DoD Response: The definition of “COTS item” used in the rule is consistent with 41 U.S.C. 431(c). The term “substantial” is used as a modifier throughout the FAR, and its interpretation must be on a case-by-case basis.
b. Use of the Term “Waiver”
Comment: One respondent suggests that DoD should change the title of the case from “Waiver of Specialty Metals Restrictions * * *” to “Inapplicability of Specialty Metals Restrictions * * *”. The rationale for this change is that the sole purpose of this rule is to satisfy the administrative requirement of paragraph (a) of Section 35, to list laws inapplicable to the procurement of COTS items. The respondent states that this rule does not constitute a waiver.
DoD Response: DoD does not agree to change the title of the case. DoD considers “waiver” to be an appropriate term because of the discretionary aspects of determining whether a law is covered and whether it is in the best interest not to exempt its application to COTS. DoD notes that the title of a DFARS case is not relevant once the rule is incorporated into the regulations.
c. Introductory Statement at DFARS 212.570
Comment: One respondent recommends that DFARS 212.570 should include the same introductory statement as does FAR 12.503 and DFARS 212.503.
DoD Response: DFARS 212.570 does not include the same introductory statement as FAR 12.503 and DFARS 212.503, because there is currently only one law on the list. If additional laws are added to the list, an introductory statement will be included in DFARS 212.570.
d. Location of Definition of “COTS Items”
Comment: One respondent is concerned because the only definition of COTS items is at 212.570, referring contracting officers to 41 U.S.C. 431(c) for the definition of COTS items. This does not provide the needed definition to contractors and subcontractors. Nor is there a source provided for definition of “COTS item” when the term is used in the proposed exceptions at 225.7002-2.
DoD Response: Since publication of this DFARS final rule precedes publication of the FAR final rule under FAR Case 2000-305, which will incorporate the definition of “COTS item” in the FAR, DoD has added the statutory definition of “COTS item” at DFARS 202.101, which makes it applicable to clauses as well as text throughout the DFARS.
This rule was not subject to Office of Management and Budget review under Start Printed Page 63123Executive Order 12866, dated September 30, 1993.
B. Regulatory Flexibility Act
DoD certifies that this final rule will not have a significant economic impact on a substantial number of small entities within the meaning of the Regulatory Flexibility Act, 5 U.S.C. 601, et seq., because manufacturers of COTS items generally have not changed their manufacturing and purchasing practices based on DoD regulations. The burden generally falls on the Government to forego purchase of the item or to process a domestic nonavailability determination requested by the prime contractor. So far, only large contractors have had the resources to request a domestic nonavailability determination. If there is any impact of this rule, it should be beneficial, because small businesses providing COTS items, many of whom are subcontractors, will not have to—
○ Rely on the prime contractor to request a domestic nonavailability determination from the Government; or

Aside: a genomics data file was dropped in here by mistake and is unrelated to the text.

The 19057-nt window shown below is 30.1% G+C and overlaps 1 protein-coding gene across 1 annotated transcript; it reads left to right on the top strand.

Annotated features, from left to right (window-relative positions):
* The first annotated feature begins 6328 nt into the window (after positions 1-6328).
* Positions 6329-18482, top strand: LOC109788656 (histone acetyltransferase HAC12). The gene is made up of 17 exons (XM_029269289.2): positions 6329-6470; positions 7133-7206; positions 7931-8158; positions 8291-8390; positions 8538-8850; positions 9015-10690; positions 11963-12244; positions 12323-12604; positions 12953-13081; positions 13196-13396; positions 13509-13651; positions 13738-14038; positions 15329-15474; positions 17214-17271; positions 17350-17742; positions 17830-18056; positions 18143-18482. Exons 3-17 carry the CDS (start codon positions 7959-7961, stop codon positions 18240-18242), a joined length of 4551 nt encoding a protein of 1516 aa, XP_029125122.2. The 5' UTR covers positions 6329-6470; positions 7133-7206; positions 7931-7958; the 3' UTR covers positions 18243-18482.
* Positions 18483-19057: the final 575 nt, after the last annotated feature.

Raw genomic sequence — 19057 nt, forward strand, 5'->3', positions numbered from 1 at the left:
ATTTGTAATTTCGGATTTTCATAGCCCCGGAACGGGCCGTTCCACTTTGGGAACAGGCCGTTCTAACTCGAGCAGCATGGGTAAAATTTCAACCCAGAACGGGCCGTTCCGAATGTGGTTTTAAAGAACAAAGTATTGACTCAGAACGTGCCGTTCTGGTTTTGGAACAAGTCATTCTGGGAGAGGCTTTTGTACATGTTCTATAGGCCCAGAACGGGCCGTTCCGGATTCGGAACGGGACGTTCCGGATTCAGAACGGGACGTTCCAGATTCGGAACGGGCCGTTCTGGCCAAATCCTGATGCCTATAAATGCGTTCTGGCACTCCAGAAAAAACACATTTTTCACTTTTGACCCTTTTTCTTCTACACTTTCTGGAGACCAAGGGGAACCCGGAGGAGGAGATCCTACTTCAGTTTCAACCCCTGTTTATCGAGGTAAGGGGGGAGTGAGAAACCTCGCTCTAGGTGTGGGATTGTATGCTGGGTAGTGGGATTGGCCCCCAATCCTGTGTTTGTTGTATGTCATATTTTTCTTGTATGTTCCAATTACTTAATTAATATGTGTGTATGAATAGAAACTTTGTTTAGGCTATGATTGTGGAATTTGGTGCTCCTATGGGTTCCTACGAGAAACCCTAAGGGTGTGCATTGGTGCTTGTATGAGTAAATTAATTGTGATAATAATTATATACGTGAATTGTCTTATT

○ Face the decision whether to cease doing business with the Government or set up systems to track and segregate all DoD parts that contain specialty metals.
C. Paperwork Reduction Act
The Paperwork Reduction Act does not apply, because this rule contains no information collection requirements that require the approval of the Office of Management and Budget under 44 U.S.C. 3501, et seq.Start List of Subjects
List of Subjects in 48 CFR Parts 202, 212, and 225End List of Subjects Start Signature
Michele P. Peterson,
Editor, Defense Acquisition Regulations System.
Therefore,End Amendment Part Start Amendment Part
1. The authority citation forEnd Amendment Part Start Part
PART 202—DEFINITIONS OF WORDS AND TERMSEnd Part Start Amendment Part
2. Section 202.101 is amended by adding the definition “Commercially available off-the-shelf item” to read as follows:End Amendment Part
Commercially available off-the-shelf item—
(1) Means any item of supply that is—
(i) A commercial item (as defined in FAR 2.101);
(ii) Sold in substantial quantities in the commercial marketplace; and
(iii) Offered to the Government, without modification, in the same form in which it is sold in the commercial marketplace; and
(2) Does not include bulk cargo, as defined in Section 3 of the Shipping Act of 1984 (46 U.S.C. App. 1702), such as agricultural products and petroleum products.
PART 212—ACQUISITION OF COMMERCIAL ITEMSEnd Part Start Amendment Part
3. Section 212.570 is added to read as follows:End Amendment Part
Paragraph (a)(1) of 10 U.S.C. 2533b, Requirement to buy strategic materials critical to national security from American sources, is not applicable to contracts and subcontracts for the acquisition of commercially available off-the-shelf items.
PART 225—FOREIGN ACQUISITIONEnd Part Start Amendment Part
4. Section 225.7002-2 is amended by adding paragraph (q) to read as follows:End Amendment Part
(q) Acquisitions of commercially available off-the-shelf items containing specialty metals. This exception does not apply when the specialty metal (e.g., raw stock) is acquired directly by the Government or by a prime contractor for delivery to the Government as the end item.
[FR Doc. E7-21888 Filed 11-7-07; 8:45 am]
BILLING CODE 5001-08-P